The company did not comment on the case made against him, but a spokesperson did accuse Dominion of using “distortions and misinformation in their PR campaign to smear Fox News and trample on free speech and freedom of the press. We already know they will say and do anything to try to win this case, but to twist and even misattribute quotes to the highest levels of our company is truly beyond the pale.”
Born in London, raised in the US from the age of three, married to an Australian actor, with mansions in Sydney and LA, Lachlan Murdoch epitomises the globalised elite that his networks rail against. He entered the family business at 18, and by 22 was running his first Queensland newspaper, with the national title the Australian falling into his hands the following year.
By 2005 it was clear he was being groomed for greatness. By then he was the third most senior executive in News Corp, in charge of several Fox TV franchises in the US as well as the New York Post.
Murdoch grew weary of tensions with other senior figures within the hierarchy and unexpectedly withdrew to branch out on his own. He spent the next 10 years in the Murdoch wilderness, founding a private investment firm, Illyria, in Australia, and carving out his own profile as a media player all his own.
As a result of his decade-long hiatus, Lachlan was able to immunize himself against the first great scandal to befall the empire – the 2011 phone hacking furore in which British journalists working for News International were revealed to have broken into the phones of celebrities, royalty and even a murder victim. The scandal damaged the prospects of brother James, but gave Lachlan a valuable pass.
“It was a win on multiple levels,” Folkenflik said. “He could be supportive of his father, act as a trusted counsellor, without worrying about having to clean up his own mess.”
As the dust settled over the crisis, Lachlan made his return to the family stable in 2014 dubbed the “prodigal son”. When the next great scandal broke in 2016 – the sexual harassment perpetrated by the Fox News chairman, Roger Ailes – Murdoch was this time as hands-on as he had been hands-off during phone hacking.
As his unauthorized biographer, Paddy Manning, writes in The Successor, “Lachlan was right in the thick of Ailes’ downfall.”
Ailes’s resignation in July 2016 was an inflection point for the company. Should the Murdochs, as James was counselling, radically refocus Fox in a less partisan, more mainstream direction?
Or should they continue the path laid down by Ailes, and march ever more rightwards in search of ratings and profits? Lachlan was firmly with his father on taking the second road, which he saw as “a winning strategy”.
Similar hard-headed, business-first logic has defined Murdoch’s approach to Trump. “Whether he loved Trump or loathed him, for Lachlan there was an overwhelming commercial logic in following the news cycle and in creating audiences where there was a gap in the market, on the right,” Manning writes.
The watchdog Media Matters for America has noted that the lock-tight relationship between Fox and Trump coincided with Lachlan’s rise within the family business. “Fox News’ transformation into an unchained pro-Trump propaganda outlet came as Lachlan Murdoch’s control over the network steadily increased,” it reported.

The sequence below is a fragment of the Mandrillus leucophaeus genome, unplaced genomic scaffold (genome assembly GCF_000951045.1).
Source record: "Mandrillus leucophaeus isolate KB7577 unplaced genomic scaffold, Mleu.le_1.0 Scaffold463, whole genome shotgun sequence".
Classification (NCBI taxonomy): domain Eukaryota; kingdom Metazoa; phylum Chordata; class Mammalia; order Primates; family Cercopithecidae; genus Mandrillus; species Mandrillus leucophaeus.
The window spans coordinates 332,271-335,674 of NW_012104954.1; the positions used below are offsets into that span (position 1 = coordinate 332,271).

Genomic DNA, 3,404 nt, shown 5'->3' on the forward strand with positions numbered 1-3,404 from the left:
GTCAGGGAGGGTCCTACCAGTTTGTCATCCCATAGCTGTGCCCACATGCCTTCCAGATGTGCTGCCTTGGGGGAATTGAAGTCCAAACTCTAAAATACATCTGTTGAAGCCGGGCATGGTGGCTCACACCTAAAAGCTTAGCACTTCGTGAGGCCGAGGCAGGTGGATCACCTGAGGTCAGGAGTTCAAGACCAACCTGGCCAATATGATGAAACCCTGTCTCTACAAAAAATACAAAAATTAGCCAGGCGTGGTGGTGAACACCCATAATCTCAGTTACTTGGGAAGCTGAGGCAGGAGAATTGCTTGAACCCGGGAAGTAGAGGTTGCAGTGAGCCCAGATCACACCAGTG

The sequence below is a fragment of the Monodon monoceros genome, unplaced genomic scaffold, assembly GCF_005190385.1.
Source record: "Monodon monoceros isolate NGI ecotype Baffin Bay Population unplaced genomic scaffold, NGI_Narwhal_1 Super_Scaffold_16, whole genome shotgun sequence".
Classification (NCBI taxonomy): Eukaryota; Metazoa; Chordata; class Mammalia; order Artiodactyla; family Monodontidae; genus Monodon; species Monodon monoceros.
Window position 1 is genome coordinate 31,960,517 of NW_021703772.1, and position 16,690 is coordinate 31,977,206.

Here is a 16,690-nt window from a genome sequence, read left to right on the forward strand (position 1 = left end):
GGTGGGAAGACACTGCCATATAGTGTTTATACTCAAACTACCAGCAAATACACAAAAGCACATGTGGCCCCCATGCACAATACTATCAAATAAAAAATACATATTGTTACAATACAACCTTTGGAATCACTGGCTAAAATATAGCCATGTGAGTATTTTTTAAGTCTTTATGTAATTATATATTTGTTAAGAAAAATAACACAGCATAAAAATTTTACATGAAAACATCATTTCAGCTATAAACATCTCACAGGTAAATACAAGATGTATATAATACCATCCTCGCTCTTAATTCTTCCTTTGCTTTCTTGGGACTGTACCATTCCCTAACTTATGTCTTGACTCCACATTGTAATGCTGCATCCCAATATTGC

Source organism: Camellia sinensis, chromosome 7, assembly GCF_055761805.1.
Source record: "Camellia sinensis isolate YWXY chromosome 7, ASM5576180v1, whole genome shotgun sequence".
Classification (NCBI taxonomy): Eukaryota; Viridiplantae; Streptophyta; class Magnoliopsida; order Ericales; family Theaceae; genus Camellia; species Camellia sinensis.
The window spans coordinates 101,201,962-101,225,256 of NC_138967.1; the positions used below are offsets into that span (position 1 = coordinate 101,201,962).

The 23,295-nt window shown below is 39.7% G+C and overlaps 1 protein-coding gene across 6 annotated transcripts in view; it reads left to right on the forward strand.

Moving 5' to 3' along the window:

The hand of Lachlan can be seen behind the emergence of Tucker Carlson as Fox’s provocateur-in-chief. When Carlson has shocked even Fox sensibilities by suggesting that immigrants make America “dirtier” or by embracing the white supremacist “great replacement” theory, it was Murdoch who rushed to his defense.
Yet again this week Carlson pushed the limits of Fox credibility by airing security footage of the 6 January 2021 insurrection at the US Capitol and distorting it to make the event seem like “peaceful chaos”. His latest escapade earned a rebuke from the Republican leader in the US Senate, Mitch McConnell, and denoted a level of hypocrisy given that Dominion documents were simultaneously exposing Carlson as having said in private that “I hate [Trump] passionately”.
“Lachlan has defended Tucker Carlson in the past, and this week’s January 6 effort suggests he continues to defend him,” Manning, speaking from Tasmania, told the Guardian. “The question is, will he do so in the future? I still believe that it is an iron law in the Murdoch empire that no one is indispensable, except at the vertex.”
Following his own formula, Manning sees Lachlan Murdoch as indispensable for as long as his father, who is 91, is alive and in the driving seat. “There is no question that Lachlan is the designated successor, and while Rupert is around his position is secure.”
Lachlan already finds himself firefighting on two fronts. He has opted to open up a second legal front in Australia by suing a small independent outlet in Melbourne.
Murdoch claims that Crikey defamed him by posting a column last year that described Murdoch as Trump’s January 6 “unindicted co-conspirator” (a phrase attached to Richard Nixon during Watergate). His hopes that Australian libel law will play to his advantage may be dashed by a new “public interest” defense that Crikey is deploying.
Meanwhile in the US, Dominion continues to sap his strength. “The Dominion case has exposed a failure of leadership at the heart of Fox, a failure to rein in the talent. That could be problematic once Rupert is gone,” Manning said.
Under the trust that was set up for the Murdoch children, Lachlan has to contend with three of his siblings – Prudence, Elisabeth and James – who jointly control with him the family stake in the business. In recent years James has become increasingly outspoken about Fox News which he clearly sees as a threat to democratic values.
Just days after the January 6 riot, James told the Financial Times that “outlets that propagate lies to their audience have unleashed insidious and uncontrollable forces that will be with us for years”. He didn’t name names, but then he didn’t have to.
Can James Murdoch and the other siblings be relied upon to go quietly into the night as Lachlan is anointed as successor? After Dominion, Folkenflik believes, all bets are off.
“Could this affect things? Absolutely,” he said. “The Dominion case will certainly be fodder for James, or other Murdoch children, if they want to challenge Lachlan over a smooth ascent.”